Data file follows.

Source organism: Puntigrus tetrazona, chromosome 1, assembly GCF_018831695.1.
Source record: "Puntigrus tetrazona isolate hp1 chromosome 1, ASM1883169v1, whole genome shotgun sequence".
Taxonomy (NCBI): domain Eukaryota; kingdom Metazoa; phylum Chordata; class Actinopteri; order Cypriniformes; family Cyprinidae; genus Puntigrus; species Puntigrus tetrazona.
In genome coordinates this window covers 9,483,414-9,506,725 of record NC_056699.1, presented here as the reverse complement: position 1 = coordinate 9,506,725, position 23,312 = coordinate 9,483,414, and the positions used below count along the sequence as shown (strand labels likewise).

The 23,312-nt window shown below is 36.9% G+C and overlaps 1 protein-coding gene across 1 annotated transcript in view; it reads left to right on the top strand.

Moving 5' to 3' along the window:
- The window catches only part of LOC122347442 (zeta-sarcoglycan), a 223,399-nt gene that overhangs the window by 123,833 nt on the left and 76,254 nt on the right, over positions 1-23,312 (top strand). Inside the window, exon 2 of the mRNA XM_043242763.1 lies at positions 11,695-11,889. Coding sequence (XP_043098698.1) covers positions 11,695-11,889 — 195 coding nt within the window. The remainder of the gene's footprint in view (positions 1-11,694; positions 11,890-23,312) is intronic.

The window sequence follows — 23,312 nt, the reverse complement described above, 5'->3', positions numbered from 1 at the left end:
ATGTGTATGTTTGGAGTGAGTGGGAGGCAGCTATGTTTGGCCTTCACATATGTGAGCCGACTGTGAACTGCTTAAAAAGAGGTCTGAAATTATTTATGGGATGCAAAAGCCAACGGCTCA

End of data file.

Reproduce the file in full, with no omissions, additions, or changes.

Source organism: Puntigrus tetrazona, chromosome 1, assembly GCF_018831695.1.
Source record: "Puntigrus tetrazona isolate hp1 chromosome 1, ASM1883169v1, whole genome shotgun sequence".
Taxonomy (NCBI): domain Eukaryota; kingdom Metazoa; phylum Chordata; class Actinopteri; order Cypriniformes; family Cyprinidae; genus Puntigrus; species Puntigrus tetrazona.
In genome coordinates this window covers 9,483,414-9,506,725 of record NC_056699.1, presented here as the reverse complement: position 1 = coordinate 9,506,725, position 23,312 = coordinate 9,483,414, and the positions used below count along the sequence as shown (strand labels likewise).

The 23,312-nt window shown below is 36.9% G+C and overlaps 1 protein-coding gene across 1 annotated transcript in view; it reads left to right on the top strand.

Moving 5' to 3' along the window:
- The window catches only part of LOC122347442 (zeta-sarcoglycan), a 223,399-nt gene that overhangs the window by 123,833 nt on the left and 76,254 nt on the right, over positions 1-23,312 (top strand). Inside the window, exon 2 of the mRNA XM_043242763.1 lies at positions 11,695-11,889. Coding sequence (XP_043098698.1) covers positions 11,695-11,889 — 195 coding nt within the window. The remainder of the gene's footprint in view (positions 1-11,694; positions 11,890-23,312) is intronic.

The window sequence follows — 23,312 nt, the reverse complement described above, 5'->3', positions numbered from 1 at the left end:
ATGTGTATGTTTGGAGTGAGTGGGAGGCAGCTATGTTTGGCCTTCACATATGTGAGCCGACTGTGAACTGCTTAAAAAGAGGTCTGAAATTATTTATGGGATGCAAAAGCCAACGGCTCA